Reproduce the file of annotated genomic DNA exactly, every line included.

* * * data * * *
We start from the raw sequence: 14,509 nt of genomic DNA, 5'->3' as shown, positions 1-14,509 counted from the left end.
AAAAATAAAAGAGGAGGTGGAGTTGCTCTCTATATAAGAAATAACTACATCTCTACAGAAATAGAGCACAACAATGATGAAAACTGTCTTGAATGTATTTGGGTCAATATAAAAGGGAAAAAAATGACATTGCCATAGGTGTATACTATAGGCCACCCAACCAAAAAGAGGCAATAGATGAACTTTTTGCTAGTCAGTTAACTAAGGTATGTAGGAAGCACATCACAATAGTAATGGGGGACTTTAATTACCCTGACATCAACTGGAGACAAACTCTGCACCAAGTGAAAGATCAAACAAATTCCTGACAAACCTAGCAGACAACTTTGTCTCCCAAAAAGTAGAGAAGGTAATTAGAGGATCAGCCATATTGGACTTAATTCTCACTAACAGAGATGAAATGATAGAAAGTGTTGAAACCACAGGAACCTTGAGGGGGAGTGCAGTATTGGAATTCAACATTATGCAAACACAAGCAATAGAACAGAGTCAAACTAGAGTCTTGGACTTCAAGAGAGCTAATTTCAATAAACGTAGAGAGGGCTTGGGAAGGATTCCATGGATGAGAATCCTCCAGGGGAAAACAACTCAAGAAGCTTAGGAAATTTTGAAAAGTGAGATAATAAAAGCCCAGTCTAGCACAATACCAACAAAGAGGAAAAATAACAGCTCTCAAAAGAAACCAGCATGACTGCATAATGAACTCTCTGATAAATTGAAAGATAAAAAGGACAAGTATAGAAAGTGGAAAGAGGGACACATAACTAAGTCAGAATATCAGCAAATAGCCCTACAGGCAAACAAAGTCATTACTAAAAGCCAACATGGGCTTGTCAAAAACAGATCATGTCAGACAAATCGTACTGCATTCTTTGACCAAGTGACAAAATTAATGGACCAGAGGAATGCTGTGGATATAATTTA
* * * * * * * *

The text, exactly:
We start from the raw sequence: 14,509 nt of genomic DNA, 5'->3' as shown, positions 1-14,509 counted from the left end.
AAAAATAAAAGAGGAGGTGGAGTTGCTCTCTATATAAGAAATAACTACATCTCTACAGAAATAGAGCACAACAATGATGAAAACTGTCTTGAATGTATTTGGGTCAATATAAAAGGGAAAAAAATGACATTGCCATAGGTGTATACTATAGGCCACCCAACCAAAAAGAGGCAATAGATGAACTTTTTGCTAGTCAGTTAACTAAGGTATGTAGGAAGCACATCACAATAGTAATGGGGGACTTTAATTACCCTGACATCAACTGGAGACAAACTCTGCACCAAGTGAAAGATCAAACAAATTCCTGACAAACCTAGCAGACAACTTTGTCTCCCAAAAAGTAGAGAAGGTAATTAGAGGATCAGCCATATTGGACTTAATTCTCACTAACAGAGATGAAATGATAGAAAGTGTTGAAACCACAGGAACCTTGAGGGGGAGTGCAGTATTGGAATTCAACATTATGCAAACACAAGCAATAGAACAGAGTCAAACTAGAGTCTTGGACTTCAAGAGAGCTAATTTCAATAAACGTAGAGAGGGCTTGGGAAGGATTCCATGGATGAGAATCCTCCAGGGGAAAACAACTCAAGAAGCTTAGGAAATTTTGAAAAGTGAGATAATAAAAGCCCAGTCTAGCACAATACCAACAAAGAGGAAAAATAACAGCTCTCAAAAGAAACCAGCATGACTGCATAATGAACTCTCTGATAAATTGAAAGATAAAAAGGACAAGTATAGAAAGTGGAAAGAGGGACACATAACTAAGTCAGAATATCAGCAAATAGCCCTACAGGCAAACAAAGTCATTACTAAAAGCCAACATGGGCTTGTCAAAAACAGATCATGTCAGACAAATCGTACTGCATTCTTTGACCAAGTGACAAAATTAATGGACCAGAGGAATGCTGTGGATATAATTTA